The second biggest ingredient of detergents is a chemical called a surfactant, which is one of the main active ingredients that lifts and removes stains. These surfactants have a conflicted nature. Most modern detergents are a class of chemicals called linear alkylbenzonesulfates, which are made of long chains of a chemical called a dodecane, composed of long chains of Carbon and Hydrogen. This chemical readily forms long chain molecules, quite similar to petrochemicals like oil. Attached to this is a benzene ring, with a sulfate molecule attached. These two parts fundamentally disagree about something: how they feel about water. The dodecyl chain hates it, doing all it can to get away from it. The benzosulfate bit, however, loves water and wants to get close to it. Chemists call these properties hydrophobic (water-hating) and hydrophilic (water-loving), and this conflicting nature is what makes detergents so powerful. Dodecyl chains hate water, but like each other, and also like other chemicals like fats, sugars, proteins and others. In other words: all of the things on your clothes that you want to get off. Dodecyl chains also like each other: give them a chance, and they will gather together and complain about how much they hate water.

When you put a small amount of detergent in water, these two parts of the detergent molecules argue. The benzosulfate bit is happy to swim about loosely bonding with water, while the dodecane chain hates water. If these molecules bump into something they feel better about (such as, say a bit of fat from milk on your shirt), they reach a compromise, with the dodecyl chain attaching to the fat, and the benzosulfate chain happily hanging out with the water. As things slosh about, the bit of fat will attract the dodecyl chain of more detergent molecules, covering it. The benzosulfate bit is still trying to hang onto the water, though. Eventually, the two reach a compromise by creating a small globe around the bit of fat or oil, which then floats off the shirt into the water. When it is like this, the dodecyl chains are happily hanging onto the fat and chilling with their neighbor dodecyl chains, and the benzosulfate is hanging with the surrounding water. And that's how the stains are lifted from your shirt: they are surrounded and freed by these enclosing globes of detergent.

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Colin McDonald/CNET

These enclosed globes (usually called micelles) are very small: usually composed of just a few hundred molecules in each globe, floating in the water. Chemists call this type of solution a colloid, because the oils aren't really dissolved in the water: they are instead held in thee microscopic micelles .To you, it looks like the stains are dissolved in the water, and when the water is drained, it takes the stains with it down the drain.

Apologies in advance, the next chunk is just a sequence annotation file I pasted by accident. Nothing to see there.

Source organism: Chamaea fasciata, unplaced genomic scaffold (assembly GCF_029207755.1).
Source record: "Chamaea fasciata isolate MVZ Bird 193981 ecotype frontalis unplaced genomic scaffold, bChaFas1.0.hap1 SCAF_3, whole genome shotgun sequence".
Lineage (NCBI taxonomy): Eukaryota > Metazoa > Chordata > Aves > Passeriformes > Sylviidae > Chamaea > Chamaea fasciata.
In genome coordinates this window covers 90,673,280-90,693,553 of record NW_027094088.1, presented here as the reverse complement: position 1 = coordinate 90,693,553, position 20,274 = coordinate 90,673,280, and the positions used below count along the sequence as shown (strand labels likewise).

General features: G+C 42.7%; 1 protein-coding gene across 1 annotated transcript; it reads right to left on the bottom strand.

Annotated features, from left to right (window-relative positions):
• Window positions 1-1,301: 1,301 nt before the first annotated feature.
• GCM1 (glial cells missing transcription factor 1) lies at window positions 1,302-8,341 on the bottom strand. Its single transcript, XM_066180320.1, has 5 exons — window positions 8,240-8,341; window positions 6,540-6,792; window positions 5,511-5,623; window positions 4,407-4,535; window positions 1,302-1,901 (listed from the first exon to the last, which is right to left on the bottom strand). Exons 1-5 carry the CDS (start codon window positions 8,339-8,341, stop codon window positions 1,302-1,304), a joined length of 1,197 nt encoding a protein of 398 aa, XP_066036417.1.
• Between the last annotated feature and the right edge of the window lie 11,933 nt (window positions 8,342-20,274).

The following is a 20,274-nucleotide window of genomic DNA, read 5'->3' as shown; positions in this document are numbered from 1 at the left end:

That, of course, is only part of the story. These surfactants form about 30 to 40 percent of the weight of the detergent, and they are accompanied by chemicals such as enzymes and others that break stains down and help the process run quickly. We'll look at these in a future column, and look at how temperature and agitation affects the chemistry of cleaning your socks.

(One interesting bit of historical grossness: the Romans didn't use detergents, although soaps were known to them. Instead, they used urine. For the aristocracy of Rome, the best way of getting your wollen toga washed after it got grubby with a few weeks wear was to give it to the Fullo, the washer and scourer of cloth and linen. This dedicated class of laundry workers used urine and other chemicals to remove stains. To obtain the urine, they placed large pots on street corners and encouraged passers by to relive themselves. The clothes were then washed in this mixture, which was agitated by young boys treading on it for hours. The fabric was then scoured in fuller's earth and dried. So, the next time you are watching Spartacus or a particularly gripping performance of Julius Caesar, consider that the hero's outfit would have been washed clean of the blood stains afterwards in urine, and that the streets these heroes trod stank of urine. Believe me, it gives you a whole new perspective on history, and how utterly icky most if it was.)